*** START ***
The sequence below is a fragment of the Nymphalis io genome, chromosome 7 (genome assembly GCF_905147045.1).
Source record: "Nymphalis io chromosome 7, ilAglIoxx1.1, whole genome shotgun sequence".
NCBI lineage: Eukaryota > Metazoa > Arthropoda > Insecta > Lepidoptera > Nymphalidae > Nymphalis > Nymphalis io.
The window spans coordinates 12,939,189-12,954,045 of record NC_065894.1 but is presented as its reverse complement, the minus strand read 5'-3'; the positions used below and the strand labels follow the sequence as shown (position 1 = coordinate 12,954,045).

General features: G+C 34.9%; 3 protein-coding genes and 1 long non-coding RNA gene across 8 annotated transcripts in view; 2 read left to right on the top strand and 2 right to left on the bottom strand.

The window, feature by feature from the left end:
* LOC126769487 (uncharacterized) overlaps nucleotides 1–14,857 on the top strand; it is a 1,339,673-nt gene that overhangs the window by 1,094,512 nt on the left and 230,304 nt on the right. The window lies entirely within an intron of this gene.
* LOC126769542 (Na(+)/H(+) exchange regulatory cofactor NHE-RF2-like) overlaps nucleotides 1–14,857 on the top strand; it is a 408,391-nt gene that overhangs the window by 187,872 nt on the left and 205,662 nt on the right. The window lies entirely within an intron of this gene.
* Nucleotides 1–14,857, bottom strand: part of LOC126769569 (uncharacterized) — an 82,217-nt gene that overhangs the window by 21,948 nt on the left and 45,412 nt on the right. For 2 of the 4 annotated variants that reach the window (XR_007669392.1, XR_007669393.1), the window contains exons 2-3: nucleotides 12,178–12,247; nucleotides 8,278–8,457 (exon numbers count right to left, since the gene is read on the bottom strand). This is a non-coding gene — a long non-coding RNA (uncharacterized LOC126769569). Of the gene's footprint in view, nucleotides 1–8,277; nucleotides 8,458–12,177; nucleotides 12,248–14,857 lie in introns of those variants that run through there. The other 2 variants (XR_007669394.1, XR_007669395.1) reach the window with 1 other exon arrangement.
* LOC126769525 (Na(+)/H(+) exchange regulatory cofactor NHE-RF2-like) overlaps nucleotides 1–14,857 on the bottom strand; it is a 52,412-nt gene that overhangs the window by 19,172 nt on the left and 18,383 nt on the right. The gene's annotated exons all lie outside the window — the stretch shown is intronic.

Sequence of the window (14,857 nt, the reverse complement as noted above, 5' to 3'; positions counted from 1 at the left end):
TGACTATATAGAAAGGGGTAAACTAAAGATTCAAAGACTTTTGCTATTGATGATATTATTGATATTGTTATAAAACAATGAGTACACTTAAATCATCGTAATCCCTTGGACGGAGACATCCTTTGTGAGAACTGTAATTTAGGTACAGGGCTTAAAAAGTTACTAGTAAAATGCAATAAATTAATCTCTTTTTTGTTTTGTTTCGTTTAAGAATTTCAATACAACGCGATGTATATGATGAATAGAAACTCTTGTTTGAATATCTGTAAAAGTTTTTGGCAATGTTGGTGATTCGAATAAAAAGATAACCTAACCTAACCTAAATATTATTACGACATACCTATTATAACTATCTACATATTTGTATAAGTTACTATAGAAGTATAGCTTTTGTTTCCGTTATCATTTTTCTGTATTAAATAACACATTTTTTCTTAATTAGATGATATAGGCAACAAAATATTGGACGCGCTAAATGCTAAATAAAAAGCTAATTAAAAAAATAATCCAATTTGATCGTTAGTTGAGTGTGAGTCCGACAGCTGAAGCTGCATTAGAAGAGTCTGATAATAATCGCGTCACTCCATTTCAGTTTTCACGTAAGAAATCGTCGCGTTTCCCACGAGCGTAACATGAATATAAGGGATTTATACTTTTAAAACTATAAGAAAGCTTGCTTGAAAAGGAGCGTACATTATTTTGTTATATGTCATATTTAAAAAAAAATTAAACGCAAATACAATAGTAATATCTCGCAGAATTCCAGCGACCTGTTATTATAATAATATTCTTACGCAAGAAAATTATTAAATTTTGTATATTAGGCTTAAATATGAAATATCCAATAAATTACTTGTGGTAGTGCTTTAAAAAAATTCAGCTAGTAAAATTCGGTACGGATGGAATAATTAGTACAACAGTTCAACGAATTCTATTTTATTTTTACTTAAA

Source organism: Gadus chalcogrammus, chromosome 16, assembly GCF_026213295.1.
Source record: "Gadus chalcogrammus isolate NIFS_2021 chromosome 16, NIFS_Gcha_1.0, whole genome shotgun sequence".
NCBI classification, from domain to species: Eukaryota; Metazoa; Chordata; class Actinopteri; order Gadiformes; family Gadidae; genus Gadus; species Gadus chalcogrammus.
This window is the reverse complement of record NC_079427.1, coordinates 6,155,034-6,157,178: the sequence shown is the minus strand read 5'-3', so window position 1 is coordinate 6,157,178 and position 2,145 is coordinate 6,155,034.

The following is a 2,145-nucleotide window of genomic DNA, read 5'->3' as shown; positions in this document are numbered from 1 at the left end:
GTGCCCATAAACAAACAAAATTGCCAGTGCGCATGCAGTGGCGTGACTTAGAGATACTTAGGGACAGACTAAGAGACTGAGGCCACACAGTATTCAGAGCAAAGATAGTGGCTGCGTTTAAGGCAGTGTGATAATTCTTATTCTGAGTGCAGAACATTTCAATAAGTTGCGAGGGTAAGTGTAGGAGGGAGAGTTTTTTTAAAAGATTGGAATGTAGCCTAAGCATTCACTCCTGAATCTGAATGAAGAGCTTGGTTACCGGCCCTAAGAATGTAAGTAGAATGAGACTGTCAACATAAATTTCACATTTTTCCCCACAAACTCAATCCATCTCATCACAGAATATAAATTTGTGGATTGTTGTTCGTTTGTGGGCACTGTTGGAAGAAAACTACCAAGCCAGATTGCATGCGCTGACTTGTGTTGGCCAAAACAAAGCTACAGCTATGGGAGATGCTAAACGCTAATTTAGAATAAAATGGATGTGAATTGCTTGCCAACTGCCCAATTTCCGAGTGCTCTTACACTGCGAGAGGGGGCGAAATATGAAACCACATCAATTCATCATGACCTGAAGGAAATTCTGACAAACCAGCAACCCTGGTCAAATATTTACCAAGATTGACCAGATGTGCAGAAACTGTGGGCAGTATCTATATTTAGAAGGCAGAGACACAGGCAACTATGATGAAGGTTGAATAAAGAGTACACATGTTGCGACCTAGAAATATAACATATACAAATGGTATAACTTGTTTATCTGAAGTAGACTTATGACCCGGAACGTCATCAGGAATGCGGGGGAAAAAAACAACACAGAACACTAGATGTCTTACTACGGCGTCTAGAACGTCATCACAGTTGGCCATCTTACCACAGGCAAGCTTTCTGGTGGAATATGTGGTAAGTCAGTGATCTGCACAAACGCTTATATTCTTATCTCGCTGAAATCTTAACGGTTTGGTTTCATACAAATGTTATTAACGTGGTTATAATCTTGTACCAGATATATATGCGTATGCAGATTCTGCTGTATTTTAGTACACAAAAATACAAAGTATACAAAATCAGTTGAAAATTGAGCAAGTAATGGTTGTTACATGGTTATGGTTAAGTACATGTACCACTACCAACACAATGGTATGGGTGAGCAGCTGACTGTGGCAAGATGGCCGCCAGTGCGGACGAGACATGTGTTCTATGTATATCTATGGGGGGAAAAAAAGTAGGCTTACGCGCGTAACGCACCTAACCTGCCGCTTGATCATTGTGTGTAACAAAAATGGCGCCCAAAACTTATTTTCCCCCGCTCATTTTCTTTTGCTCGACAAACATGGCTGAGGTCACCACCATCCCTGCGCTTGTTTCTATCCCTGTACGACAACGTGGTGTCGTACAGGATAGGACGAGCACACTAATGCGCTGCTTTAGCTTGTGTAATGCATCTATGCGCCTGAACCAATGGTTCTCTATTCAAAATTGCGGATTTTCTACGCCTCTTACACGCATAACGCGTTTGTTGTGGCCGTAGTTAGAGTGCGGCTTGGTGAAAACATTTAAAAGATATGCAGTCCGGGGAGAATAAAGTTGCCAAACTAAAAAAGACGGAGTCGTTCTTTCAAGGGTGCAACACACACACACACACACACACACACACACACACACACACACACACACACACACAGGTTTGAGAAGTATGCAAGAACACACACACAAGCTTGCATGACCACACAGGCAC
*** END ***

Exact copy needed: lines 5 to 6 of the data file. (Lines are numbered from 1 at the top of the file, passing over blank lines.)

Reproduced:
General features: G+C 34.9%; 3 protein-coding genes and 1 long non-coding RNA gene across 8 annotated transcripts in view; 2 read left to right on the top strand and 2 right to left on the bottom strand.

The window, feature by feature from the left end: